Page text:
Mental health issues are too prevalent for pastors to not be counselors. But they must do so wisely.
by Sarah Rainer
I write this blog with two things in mind: a) Help those with mental illness to receive proper treatment, and, b) Aid pastors that engage in counseling individuals with mental illness. This is not an end-all be-all formula, but provides basic guidance for pastors. With that said….
The church cannot ignore mental health issues. When approximately 20% of the US adult population and 15%-20% of the US youth population are suffering from mental health issues, there are bound to be members in almost every church that are suffering.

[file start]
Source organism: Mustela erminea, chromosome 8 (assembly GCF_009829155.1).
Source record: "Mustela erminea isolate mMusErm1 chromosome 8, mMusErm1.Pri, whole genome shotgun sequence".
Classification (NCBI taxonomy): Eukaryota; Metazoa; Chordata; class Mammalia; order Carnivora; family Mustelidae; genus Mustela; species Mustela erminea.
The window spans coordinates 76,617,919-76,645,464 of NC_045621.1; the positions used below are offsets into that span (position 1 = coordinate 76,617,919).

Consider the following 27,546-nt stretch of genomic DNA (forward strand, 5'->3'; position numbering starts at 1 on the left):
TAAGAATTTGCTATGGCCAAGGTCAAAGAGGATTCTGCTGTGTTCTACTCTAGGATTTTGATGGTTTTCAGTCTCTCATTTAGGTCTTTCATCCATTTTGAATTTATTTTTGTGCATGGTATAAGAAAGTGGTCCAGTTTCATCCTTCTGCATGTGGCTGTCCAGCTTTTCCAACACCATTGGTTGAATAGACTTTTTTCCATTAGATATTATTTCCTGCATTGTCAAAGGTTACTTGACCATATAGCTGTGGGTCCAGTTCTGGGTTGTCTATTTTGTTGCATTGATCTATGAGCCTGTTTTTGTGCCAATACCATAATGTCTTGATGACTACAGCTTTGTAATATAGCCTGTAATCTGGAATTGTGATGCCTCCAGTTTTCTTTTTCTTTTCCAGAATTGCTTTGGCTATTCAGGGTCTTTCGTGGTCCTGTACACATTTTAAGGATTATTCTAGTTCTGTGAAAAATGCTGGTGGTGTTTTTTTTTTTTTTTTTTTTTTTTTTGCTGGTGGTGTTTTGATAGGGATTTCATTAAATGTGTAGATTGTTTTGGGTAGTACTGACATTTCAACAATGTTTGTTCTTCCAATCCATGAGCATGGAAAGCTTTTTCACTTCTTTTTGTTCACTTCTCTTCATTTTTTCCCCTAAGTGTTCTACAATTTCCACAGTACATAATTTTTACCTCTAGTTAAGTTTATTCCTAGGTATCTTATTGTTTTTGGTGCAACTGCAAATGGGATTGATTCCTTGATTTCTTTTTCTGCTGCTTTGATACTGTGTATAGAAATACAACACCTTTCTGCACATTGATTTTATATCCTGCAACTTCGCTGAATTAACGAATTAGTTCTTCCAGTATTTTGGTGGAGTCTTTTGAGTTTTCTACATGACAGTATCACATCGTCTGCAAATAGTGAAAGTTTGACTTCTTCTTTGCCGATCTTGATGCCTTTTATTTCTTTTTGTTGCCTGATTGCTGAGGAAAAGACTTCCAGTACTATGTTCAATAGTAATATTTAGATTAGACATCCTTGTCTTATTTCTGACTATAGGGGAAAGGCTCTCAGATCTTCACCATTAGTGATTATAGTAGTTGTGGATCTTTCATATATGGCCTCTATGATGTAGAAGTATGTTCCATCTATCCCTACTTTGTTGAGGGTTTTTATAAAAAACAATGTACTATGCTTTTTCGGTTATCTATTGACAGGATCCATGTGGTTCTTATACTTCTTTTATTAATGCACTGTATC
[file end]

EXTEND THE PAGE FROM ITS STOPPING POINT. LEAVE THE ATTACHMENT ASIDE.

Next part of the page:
When church members struggle with mental health issues, they often first turn to their pastor for help. The pastor then has to decide what sort of counseling is appropriate for the presenting issue. Questions, such as, “Do I have training in this area?” and “What is my relationship with this individual?” should be circulating in the pastor’s mind. Some issues may warrant counseling solely conducted by the pastor, while other issues may require more expertise in mental health issues. So, how does a pastor know when engaging or continuing in counseling is appropriate or when a referral to a mental health professional should be made?
Read more at Christianity Today.